Picking the garden

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On 06/09/2016 05:49 PM, songbird wrote:

You cut the top of a dandelion (the only one I will not chop at with my axe) and they will grow back and back and back. Them I pickle.
Death to weeds, except purslane, which is yummy!
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T wrote: ...

keep finding other plants to try instead, from bulk seed, radish, daikon radish, the leaves/sprouts are good at first too. :)
songbird
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On 06/11/2016 04:19 AM, songbird wrote:

Is there a good tasting radish? The ones I get from the store have zero taste and are only hot.
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On 6/13/2016 7:53 PM, T wrote:

just like the ones we grew fifty years ago. Some how hot radishes became the standard but we never liked those anyway.
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On 06/13/2016 06:33 PM, George Shirley wrote:

Thank you!
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On 06/13/2016 06:33 PM, George Shirley wrote:

Which ones do you like? http://www.rareseeds.com/search/?F_Keyword=radish
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On 6/13/2016 9:15 PM, T wrote:

hotness of radishes can be caused by letting them get to big. I prefer them when young and sweet.
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On 06/13/2016 07:28 PM, George Shirley wrote:

These two:
http://www.rareseeds.com/long-scarlet-radis/?F_Keyword=radish http://www.rareseeds.com/china-rose-radi/?F_Keyword=radish
The china rose one like cold weather too!
I wonder if it is too late to try this year? Our growing season is really short. Early October comes the first freeze.
Thank you!
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...Most radishes (other than some "storage" varieties) are ready to eat 3 weeks after planing, more or less.
--
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Please don't feed the trolls. Killfile and ignore them so they will go away.
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On 06/14/2016 05:02 PM, Ecnerwal wrote:

Wow. They grow that fast?
Do they like poor sandy soil?
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T wrote: ...radishes...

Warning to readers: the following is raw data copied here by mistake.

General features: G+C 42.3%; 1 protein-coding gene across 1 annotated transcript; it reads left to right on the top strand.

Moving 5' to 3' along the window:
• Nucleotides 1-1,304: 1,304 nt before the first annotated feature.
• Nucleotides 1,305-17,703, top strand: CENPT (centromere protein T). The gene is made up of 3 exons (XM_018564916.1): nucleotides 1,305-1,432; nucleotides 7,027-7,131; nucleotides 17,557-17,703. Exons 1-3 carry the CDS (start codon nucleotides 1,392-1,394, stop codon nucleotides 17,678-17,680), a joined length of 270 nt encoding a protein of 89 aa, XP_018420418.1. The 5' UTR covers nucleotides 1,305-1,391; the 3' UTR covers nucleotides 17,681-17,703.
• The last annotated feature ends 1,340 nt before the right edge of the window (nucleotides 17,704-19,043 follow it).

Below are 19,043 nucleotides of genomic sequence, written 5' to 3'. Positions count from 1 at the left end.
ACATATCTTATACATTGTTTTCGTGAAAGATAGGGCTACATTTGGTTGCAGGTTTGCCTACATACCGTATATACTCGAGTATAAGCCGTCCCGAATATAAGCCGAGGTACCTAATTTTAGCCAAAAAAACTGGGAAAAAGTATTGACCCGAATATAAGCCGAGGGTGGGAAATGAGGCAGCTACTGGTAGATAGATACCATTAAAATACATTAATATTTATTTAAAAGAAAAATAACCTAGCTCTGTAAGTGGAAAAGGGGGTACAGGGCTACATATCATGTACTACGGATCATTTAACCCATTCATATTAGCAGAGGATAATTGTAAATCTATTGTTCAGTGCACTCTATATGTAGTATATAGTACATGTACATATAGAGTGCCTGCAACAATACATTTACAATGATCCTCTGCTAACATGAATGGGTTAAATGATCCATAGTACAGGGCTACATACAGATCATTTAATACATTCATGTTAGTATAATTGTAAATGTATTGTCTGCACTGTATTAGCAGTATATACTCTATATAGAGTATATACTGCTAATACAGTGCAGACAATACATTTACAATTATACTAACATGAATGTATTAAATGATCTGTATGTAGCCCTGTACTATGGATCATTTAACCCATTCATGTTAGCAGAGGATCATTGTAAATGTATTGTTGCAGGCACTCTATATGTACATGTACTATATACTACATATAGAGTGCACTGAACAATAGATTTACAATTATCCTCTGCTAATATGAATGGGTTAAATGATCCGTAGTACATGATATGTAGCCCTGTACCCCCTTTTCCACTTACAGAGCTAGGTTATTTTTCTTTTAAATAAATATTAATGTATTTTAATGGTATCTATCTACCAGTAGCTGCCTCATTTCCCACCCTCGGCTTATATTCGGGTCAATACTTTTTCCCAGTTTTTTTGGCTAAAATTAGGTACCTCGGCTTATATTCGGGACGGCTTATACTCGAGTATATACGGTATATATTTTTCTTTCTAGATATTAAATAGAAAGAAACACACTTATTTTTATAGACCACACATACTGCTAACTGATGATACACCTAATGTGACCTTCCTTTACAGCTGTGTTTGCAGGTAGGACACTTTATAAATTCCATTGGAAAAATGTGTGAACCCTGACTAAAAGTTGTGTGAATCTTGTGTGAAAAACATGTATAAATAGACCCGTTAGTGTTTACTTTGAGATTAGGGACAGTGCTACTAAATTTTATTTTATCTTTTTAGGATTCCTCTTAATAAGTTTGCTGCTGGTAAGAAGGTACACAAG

yes, the grow quickly... :)

dunno, i never put them in the gardens that have that type of soil. they'd probably grow if they got enough water. might not have much flavor.
note that some radishes are excellent for busting into hard packed ground. they are often included in a mix of seeds people around here use to seed a pasture. diakon radish. they can get pretty big too.
songbird
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On 6/17/2016 11:26 AM, songbird wrote:

About burned my taste buds off my tongue. I found them hotter than horse radish, when daikon must be kin to.
George, in hot, humid, SE Texas
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George Shirley wrote: ...

i just sprout 'em and eat the sprouts, after a few weeks i may chop 'em under and replant if i want more but usually i'm too busy and forget about it. :)
songbird
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On 06/19/2016 01:17 PM, songbird wrote:

Would this work on my devastated radish patch now that I have the earwigs on the run? Just replant?
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T wrote: ...

the radishes may recover, but yeah, you can also replant. they sprout and grow quickly, just not sure how well they will do in the very hot weather. pick, 'em as soon as they get big enough, would be my guess.
the daikons here are already a foot high. nice tap root. :) too hot for me to eat now. i just like the sprouts.
songbird
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On 6/26/2016 5:42 AM, songbird wrote:

area. We're getting some mid-afternoon temps up to 100F, hopefully it will get hotter in July and I won't be going outside for awhile.
I'm thinking of planting some New Zealand spinach again. It took three years to get rid of them in Louisiana but the leaves are tasty and they carry a goodly load of vitamins. Dear wife might try to off me if I do.
George
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On 06/26/2016 04:37 AM, George Shirley wrote:

The crinkly stuff that won't fit well in packing containers and won't be sold or the flat shippable stuff in the stores?
Does it taste better than the store stuff? Is the oxalic acid lower?
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On 6/26/2016 5:01 PM, T wrote:

know it's tasty, seldom dies back in my climate, and that it drops a lot of seeds. The leaves get about as big as an American quarter so it takes a lot of picking to make a mess.
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On 06/26/2016 03:42 AM, songbird wrote:

Hi Songbird,
You know you guys could really hose me I know so little about this stuff. Radish tops from the store are AWFUL. So, I am trusting you are not pulling my leg here!
Thank you! -T
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On 6/26/2016 4:59 PM, T wrote:

pretty serious.
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